Britt said when he first started in 2013, his team was looking at around 375 complaints for the year. Now, he estimates on average they go through between 500 and 600.
Rather than addressing almost every single complaint with a full-blown opinion like he did in the beginning, Britt said his office has become more efficient in determining which issues deserve more attention.
“Every year (the number of complaints) has increased,” Britt said. “If you go back and see those published opinions on our website, they are fairly cursory. They don’t go into some of the deep dives we do now, and that’s just because it was a quantity over quality game at that point.
“Since then,” he said, “I’ve kind of found my footing and figured out a way to address those substantive issues and not dismiss the rest, but at least address the remainder in a more administrative but less deep-dive legal analysis way.”
Britt added that the number of requests for assistance — not formal complaints — has also increased over time. His office has grown to three full-time members, including himself, as opposed to just himself and a part-time office manager when he started.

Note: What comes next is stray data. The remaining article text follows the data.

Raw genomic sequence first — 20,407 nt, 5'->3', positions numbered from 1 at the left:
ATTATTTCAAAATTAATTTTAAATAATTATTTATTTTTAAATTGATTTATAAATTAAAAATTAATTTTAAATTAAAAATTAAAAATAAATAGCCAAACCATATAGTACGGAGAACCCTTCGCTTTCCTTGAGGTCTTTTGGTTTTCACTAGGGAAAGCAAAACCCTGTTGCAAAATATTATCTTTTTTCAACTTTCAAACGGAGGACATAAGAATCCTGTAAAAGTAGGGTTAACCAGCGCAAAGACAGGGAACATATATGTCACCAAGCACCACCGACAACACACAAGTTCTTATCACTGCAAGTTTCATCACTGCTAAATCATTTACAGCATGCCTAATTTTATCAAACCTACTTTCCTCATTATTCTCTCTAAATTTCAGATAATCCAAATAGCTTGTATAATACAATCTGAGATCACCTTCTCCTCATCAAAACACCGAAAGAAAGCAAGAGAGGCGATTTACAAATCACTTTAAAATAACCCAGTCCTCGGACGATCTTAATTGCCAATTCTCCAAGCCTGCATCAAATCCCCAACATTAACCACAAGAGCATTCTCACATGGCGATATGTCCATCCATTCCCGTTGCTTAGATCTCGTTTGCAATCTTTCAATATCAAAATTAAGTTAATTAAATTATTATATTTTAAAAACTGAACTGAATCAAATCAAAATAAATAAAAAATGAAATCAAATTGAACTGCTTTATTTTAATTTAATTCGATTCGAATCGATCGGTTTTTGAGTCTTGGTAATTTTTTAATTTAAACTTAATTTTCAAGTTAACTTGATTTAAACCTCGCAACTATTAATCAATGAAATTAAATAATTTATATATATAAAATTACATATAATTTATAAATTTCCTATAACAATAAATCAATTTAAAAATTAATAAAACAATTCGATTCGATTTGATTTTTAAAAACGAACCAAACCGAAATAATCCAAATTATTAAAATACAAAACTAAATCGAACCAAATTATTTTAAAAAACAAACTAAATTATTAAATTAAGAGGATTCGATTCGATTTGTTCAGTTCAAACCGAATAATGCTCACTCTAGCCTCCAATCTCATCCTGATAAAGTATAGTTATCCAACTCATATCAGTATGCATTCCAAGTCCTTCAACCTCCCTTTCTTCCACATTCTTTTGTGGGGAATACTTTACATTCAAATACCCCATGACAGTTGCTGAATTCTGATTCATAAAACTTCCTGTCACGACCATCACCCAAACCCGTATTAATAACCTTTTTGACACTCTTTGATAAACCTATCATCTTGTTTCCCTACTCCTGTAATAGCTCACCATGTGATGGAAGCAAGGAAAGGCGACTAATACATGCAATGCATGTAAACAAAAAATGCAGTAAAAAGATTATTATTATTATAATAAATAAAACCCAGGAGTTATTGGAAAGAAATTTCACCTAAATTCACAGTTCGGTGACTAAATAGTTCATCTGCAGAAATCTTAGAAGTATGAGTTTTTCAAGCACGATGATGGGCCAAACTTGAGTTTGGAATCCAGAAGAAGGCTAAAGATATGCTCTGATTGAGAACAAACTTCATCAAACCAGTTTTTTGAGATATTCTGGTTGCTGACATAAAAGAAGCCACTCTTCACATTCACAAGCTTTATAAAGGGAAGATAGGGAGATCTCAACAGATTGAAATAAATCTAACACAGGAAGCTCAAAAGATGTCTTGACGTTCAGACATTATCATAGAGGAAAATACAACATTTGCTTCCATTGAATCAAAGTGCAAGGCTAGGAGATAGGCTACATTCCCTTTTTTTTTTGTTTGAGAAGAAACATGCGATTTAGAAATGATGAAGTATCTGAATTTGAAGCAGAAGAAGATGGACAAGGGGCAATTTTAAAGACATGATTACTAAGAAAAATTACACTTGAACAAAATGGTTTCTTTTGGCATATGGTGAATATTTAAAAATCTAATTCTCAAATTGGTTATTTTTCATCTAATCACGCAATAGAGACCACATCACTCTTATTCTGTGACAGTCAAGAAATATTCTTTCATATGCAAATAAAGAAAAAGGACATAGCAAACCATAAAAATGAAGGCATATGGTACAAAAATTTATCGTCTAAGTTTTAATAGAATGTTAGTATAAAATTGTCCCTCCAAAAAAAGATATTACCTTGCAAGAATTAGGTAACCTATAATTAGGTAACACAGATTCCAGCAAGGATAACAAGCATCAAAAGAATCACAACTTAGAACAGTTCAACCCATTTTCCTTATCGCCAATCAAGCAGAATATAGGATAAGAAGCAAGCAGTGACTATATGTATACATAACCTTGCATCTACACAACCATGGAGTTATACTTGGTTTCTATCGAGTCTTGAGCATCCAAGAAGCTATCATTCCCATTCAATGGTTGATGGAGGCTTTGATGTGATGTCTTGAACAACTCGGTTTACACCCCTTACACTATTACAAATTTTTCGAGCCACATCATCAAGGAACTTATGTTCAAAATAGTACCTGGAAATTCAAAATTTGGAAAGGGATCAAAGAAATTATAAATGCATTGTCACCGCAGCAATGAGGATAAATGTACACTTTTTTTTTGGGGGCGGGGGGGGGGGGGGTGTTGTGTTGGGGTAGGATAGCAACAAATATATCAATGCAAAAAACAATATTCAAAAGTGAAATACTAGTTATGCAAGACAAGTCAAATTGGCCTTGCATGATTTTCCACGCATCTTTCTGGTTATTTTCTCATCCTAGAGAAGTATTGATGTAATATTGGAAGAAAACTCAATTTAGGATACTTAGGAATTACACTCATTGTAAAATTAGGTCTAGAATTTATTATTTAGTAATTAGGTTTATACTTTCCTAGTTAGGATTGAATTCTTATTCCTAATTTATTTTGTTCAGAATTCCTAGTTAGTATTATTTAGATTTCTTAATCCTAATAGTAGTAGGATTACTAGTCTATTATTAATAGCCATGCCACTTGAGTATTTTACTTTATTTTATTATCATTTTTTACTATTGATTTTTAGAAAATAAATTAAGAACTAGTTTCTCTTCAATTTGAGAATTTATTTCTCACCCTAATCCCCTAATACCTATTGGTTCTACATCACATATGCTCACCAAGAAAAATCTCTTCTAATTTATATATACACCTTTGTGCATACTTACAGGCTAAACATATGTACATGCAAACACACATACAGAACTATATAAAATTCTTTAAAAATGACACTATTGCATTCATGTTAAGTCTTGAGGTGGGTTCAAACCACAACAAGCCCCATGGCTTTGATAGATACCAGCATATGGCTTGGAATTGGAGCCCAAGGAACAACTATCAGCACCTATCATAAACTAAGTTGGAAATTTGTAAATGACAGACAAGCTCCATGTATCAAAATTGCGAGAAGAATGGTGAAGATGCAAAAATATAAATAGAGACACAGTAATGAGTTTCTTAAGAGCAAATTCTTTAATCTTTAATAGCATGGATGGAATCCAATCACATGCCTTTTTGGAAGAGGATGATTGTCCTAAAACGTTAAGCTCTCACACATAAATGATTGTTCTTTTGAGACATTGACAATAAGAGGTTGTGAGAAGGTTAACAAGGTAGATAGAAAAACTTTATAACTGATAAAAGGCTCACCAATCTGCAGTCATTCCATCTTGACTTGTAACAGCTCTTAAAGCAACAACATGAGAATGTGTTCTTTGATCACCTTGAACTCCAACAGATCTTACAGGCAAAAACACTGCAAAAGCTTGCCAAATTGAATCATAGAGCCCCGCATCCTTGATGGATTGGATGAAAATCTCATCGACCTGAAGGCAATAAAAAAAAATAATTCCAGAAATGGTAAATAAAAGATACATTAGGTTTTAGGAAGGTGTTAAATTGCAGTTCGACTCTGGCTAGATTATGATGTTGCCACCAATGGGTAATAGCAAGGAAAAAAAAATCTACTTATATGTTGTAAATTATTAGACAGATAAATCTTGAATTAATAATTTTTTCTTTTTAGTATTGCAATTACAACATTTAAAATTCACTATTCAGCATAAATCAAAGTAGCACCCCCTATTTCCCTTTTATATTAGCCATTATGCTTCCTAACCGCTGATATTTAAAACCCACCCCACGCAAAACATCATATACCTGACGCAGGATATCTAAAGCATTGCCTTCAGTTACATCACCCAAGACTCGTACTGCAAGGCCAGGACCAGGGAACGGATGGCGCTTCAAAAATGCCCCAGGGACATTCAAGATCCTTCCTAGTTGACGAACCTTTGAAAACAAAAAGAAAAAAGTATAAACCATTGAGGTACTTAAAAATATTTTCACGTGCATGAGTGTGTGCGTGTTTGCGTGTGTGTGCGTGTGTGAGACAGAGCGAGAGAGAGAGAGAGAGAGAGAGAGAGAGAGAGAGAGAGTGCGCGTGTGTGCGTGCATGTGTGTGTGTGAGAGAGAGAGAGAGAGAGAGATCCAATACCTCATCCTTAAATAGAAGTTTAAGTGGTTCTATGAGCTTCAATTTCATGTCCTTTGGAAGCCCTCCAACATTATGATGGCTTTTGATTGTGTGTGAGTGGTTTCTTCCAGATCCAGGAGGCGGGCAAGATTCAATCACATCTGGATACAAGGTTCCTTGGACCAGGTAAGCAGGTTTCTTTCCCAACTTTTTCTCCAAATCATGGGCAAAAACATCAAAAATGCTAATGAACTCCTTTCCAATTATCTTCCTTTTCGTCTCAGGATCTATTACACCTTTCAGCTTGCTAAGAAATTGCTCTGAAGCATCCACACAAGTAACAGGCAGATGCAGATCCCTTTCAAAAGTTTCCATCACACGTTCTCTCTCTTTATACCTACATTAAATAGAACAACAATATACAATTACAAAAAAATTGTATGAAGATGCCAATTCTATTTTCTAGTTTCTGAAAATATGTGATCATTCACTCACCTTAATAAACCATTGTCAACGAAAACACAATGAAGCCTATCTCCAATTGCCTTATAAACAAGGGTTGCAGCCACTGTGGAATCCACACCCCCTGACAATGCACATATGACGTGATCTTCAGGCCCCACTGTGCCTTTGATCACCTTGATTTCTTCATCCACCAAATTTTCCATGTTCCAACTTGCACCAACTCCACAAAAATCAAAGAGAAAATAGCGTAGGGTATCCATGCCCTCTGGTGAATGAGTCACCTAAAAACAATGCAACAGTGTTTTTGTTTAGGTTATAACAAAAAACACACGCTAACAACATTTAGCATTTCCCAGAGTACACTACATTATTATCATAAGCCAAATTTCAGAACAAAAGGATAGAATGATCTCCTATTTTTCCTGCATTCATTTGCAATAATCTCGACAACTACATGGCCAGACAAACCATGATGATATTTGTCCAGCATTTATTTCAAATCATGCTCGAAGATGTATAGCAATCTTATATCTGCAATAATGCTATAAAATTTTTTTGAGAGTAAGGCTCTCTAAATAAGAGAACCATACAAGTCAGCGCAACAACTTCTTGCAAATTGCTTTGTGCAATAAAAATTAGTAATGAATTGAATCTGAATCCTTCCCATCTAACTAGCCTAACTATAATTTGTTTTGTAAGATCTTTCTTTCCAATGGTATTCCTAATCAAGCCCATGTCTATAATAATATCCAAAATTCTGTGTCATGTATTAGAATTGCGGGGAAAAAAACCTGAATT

He said most of the complaints the office receives are from Department of Correction inmates, and while many of the complaints are substantive and well-written, his jurisdiction often doesn’t cover their problems.
“(There are) a lot of post-conviction relief issues that may have a public access flavor, but at the same time they have discovery mechanisms available to them and PCR proceedings,” Britt said. “We deflect some of those and the others we get we try to sort through to identify those issues that we can address. I think the scope of my jurisdiction and my authority is sometimes misunderstood and people give me a little broader credit than what I have statutorily. We try to screen those out, but if there’s an issue we can address we certainly want to do that, and we have to statutorily.”